Home' In The City : Autumn Winter Contents 46
In the City Autumn/Winter
CANBERRA MUSEUM AND GALLERY (CITY)
Situated in the heart of the city, Canberra Museum and Gallery showcases
the region's social history through visual arts, dynamic exhibitions and unique
community programs and events. The gallery houses a permanent exhibition,
which includes two-dozen works from one of Australia's most famous artists, Sir
Sidney Nolan. Reflecting Canberra, and a variety of local, national and international
exhibitions, the gallery delivers a refreshing insight to the integration of social
history and the visual arts. To view wo k f
gallery, or to view upcoming events,
and follow the links.
Rare cinema, premier galleries and enclaves of
distinctive art can be found in the centre and on
the peripheries of Canberra city. BY MARK SAWA
ARC CINEMA (ACTON)
Arc Cinema is one of the most advanced,
yet unknown cinemas in Canberra. A hidden
gem operating out of the National Sound
and Film Archive, it showcases rare, classic,
contemporary and cutting-edge films. Among
cinephiles and those who choose to sample
cinema beyond the mainstream, Arc has
provided a creative outlet for the last two
years. In state-of-the-art facilities, and now
screening daily, the cinema aims to challenge
and inspire Canberra audiences with its
eclectic mix of Australian and world cinema.
For more information about what is coming up
at Arc Cinema visit nfsa.gov.au.
PAINTBOX FINE ART BUZZES (BRADDON)
Over the last decade, gallery directors Steve and Anne Watson have
assembled a stable of 30 accomplished artists from all over Australia.
This has led to the consolidation of Paintbox Fine Art as one of the
country's premier commercial galleries, where patrons can purchase or
commission high quality Australian contemporary art. Among a buzz
of boutiques and eateries in Lonsdale Street, the gallery runs high-end
exhibitions throughout the year. Recently this has included still lifes from
Victorian artist Dean Home, whose portrait of Sir Gustav Nossall hangs
in the National Portrait Gallery, and South Australia's Stephen Trebilcock,
winner of the Painting Category of the 2009 Waterhouse Prize for Natural
History. A group of émigré Chinese artists operating out of Paintbox,
who sought sanctuary in Australia following the 1989 Tiananmen Square
protests, will be next to showcase their Australian work at the gallery in
April and May this year.
PUBLIC ART (SCULPTURES)
A steady accumulation of public art in Canberra city over
the last 15 years tells a story of our community's history,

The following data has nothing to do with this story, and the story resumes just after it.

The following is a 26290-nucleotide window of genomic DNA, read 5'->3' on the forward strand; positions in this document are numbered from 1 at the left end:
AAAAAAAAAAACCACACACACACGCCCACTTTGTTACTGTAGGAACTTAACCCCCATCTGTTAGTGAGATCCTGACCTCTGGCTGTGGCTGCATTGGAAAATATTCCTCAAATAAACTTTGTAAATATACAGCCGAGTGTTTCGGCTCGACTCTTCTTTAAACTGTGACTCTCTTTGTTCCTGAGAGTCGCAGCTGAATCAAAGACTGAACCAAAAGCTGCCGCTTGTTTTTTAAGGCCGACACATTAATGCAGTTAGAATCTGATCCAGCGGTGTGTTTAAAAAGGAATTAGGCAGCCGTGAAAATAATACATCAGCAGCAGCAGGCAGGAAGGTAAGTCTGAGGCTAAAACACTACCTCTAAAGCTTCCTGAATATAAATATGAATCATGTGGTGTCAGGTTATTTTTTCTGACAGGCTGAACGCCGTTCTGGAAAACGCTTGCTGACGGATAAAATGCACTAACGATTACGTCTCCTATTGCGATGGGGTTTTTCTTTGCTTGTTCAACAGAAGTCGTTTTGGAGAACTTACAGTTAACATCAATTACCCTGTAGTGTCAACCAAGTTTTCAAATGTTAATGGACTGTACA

values and culture. Now constituting an artistic tour, works
represent a broad range of materials and styles. Some
integrated into pre-existing urban architecture, others set
as landmark works, giving their location a unique identity.
From granite sculptures and aluminium sheep, to more
experimental projected laser light and sound scapes, the
pieces in Civic embrace the spectrum of what public art
can be. Almost 40 works can be viewed around the city,
some best enjoyed during the day, while others provide a
night-time spectacle. To take the tour, visit arts.act.gov.au
and follow the links to a CBD art location map.
Located at the border of
the city centre on Ainslie
Avenue, this heritage-listed
establishment is an enclave for
about 30 artistic enterprises.
Ranging from dance studios
to galleries, the centre
performance spaces and is
a vibrant edifice for smaller
groups and individual artists.
It is a scene where poetry
slammers ply their trade
alongside interpretive dancers
and traditional painters.
Constructed in the 1920s as a
hostel for government workers,
it is highly valued by the local
community for its links with
early Canberra development.
Within easy walking distance
to the CBD, this true nerve
centre for performers provides
a unique space for art in the
Art is almost by definition controversial.
It aims to generate a reaction through
challenging perceptions, thoughts,
prejudices and the status quo. In Canberra,
art, and particularly public art has been
at the centre of many debates, yet when
the controversy subsides, art aimed
at enriching society and mollifying the
crudeness of daily life is rarely regretted.
In Canberra City, sculptures are sprinkled
through the CBD, and clinging to the
fringes of the city's centre, are a few hidden
treasures. And for those with the right
inclinations who are keen to discover rare
and unique slices of culture, they can sate
their appetites right in the heart of the ACT.
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